Friday, July 17, 2009

Tanglewood July 17-19, 2009

Here's what the BSO's Tanglewood page for this weekend has to say about this weekend's programs. As usual, the concerts will be streamed on WAMC, and WGBH will stream the Sunday concert with a "pre-game" show at 2:00 (all times Eastern).

Mozart and Mahler


July 17, 2009 8:30 PM  

One of the highlights of James Levine’s fall season with the BSO was the powerful Symphony Hall performance series of Mahler’s Symphony No. 6. This week, the orchestra performs the symphony for the first time at Tanglewood since Levine conducted the work here in 1972, and it marks a continuation of the maestro’s multi-year survey of Mahler’s major works with the orchestra. The program also includes Mozart’s Piano Concerto No. 23, with the esteemed American pianist/conductor/teacher Leon Fleisher, the Tanglewood Music Center’s artistic director from 1986-1997.


Film Night at Tanglewood


July 18, 2009 8:30 PM  

One of the most popular evenings of each summer’s festival is the lively Film Night at Tanglewood. Boston Pops’ Laureate Conductor John Williams lends his unparalleled expertise to an evening celebrating the colorful legacy of Hollywood’s Warner Brothers dynasty. The evening features excerpts from classic film scores accompanying thematic montages and film clips from some of the studio’s legendary movies including Casablanca and The Seahawk, as well as selections from Williams’ own scores for Superman and Harry Potter. The evening will also include tributes to Errol Flynn, James Dean, and Bette Davis, three of Hollywood’s greatest stars. The evening’s first half will feature selections from popular Williams scores, including Suites from E.T. The Extra-Terestrial and Far and Away.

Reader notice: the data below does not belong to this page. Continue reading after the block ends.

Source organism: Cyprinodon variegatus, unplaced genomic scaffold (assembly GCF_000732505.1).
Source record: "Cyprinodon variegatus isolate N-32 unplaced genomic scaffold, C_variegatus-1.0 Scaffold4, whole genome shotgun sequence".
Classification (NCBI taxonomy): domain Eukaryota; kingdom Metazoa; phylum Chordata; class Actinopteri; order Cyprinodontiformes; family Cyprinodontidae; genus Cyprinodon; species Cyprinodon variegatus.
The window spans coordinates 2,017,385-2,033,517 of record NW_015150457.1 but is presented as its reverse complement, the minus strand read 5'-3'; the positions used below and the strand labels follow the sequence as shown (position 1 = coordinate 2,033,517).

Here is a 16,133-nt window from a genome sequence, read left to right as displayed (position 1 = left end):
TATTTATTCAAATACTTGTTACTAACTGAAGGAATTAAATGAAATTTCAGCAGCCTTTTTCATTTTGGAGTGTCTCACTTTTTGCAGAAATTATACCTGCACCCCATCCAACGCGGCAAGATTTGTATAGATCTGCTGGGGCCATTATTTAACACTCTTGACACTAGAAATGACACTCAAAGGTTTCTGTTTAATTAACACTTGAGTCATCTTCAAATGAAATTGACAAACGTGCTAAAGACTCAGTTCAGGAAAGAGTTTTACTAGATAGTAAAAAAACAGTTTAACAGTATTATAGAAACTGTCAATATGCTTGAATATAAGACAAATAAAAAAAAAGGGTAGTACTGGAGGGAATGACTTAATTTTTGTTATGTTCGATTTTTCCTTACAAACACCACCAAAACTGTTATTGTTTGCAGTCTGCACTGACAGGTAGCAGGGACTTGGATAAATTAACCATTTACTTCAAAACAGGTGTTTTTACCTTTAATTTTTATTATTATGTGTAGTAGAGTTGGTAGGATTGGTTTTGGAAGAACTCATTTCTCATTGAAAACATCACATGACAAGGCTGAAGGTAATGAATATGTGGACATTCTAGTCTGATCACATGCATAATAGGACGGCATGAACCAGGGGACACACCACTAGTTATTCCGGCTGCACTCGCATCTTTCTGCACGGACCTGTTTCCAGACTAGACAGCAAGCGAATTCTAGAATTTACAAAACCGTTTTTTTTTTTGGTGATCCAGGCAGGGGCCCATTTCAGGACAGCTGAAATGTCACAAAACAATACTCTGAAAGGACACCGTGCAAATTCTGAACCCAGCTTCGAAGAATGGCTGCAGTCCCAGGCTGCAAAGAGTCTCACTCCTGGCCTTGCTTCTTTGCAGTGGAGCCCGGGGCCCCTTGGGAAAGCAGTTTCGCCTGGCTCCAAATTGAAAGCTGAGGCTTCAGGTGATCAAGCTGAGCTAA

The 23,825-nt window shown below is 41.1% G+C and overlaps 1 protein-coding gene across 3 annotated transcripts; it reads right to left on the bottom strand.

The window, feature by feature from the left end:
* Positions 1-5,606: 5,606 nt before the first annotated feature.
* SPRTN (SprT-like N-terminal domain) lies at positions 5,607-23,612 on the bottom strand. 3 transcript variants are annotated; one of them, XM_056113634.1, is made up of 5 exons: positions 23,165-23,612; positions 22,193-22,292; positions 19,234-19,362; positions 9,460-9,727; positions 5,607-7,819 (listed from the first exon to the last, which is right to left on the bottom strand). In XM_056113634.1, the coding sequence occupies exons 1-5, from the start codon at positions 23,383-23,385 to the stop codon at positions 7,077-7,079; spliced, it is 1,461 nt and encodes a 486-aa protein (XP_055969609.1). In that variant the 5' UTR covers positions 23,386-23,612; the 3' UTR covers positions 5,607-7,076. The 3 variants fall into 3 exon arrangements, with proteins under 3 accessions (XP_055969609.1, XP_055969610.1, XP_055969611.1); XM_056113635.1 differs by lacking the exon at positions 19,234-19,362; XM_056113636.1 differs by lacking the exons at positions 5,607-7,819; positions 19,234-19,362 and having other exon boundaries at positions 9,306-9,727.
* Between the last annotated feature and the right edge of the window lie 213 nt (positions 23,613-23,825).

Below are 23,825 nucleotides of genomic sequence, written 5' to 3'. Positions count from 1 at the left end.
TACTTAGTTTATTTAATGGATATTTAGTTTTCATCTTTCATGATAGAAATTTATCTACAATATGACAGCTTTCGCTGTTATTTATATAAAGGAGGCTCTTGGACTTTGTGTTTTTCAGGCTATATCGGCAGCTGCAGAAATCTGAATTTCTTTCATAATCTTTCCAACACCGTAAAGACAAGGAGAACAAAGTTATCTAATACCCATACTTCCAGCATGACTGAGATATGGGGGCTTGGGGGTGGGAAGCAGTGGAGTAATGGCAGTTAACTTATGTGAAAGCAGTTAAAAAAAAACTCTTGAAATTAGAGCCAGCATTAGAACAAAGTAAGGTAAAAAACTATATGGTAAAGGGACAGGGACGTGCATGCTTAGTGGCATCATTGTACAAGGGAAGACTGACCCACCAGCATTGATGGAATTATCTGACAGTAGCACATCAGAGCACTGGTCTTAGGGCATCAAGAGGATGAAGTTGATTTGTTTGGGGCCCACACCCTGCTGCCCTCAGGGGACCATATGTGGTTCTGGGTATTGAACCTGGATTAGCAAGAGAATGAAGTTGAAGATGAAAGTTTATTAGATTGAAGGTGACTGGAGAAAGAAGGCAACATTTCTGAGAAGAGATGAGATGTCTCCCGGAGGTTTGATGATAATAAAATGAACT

All-Mozart Program


July 19, 2009 2:30 PM  

James Levine leads the Boston Symphony Orchestra in an all-Mozart program, conducting the composer’s final three symphonies, Nos. 39, 40, and 41, Jupiter. Mozart was just a few months past his 32nd birthday and in dire financial need when he began these last three symphonic works, and they were composed in a whirlwind of creative fervor, completed just weeks apart. Yet each is distinctly unique, with striking differences of mood, and they stand at the pinnacle of Mozart’s orchestral mastery, representing a standard by which other symphonies are appraised.


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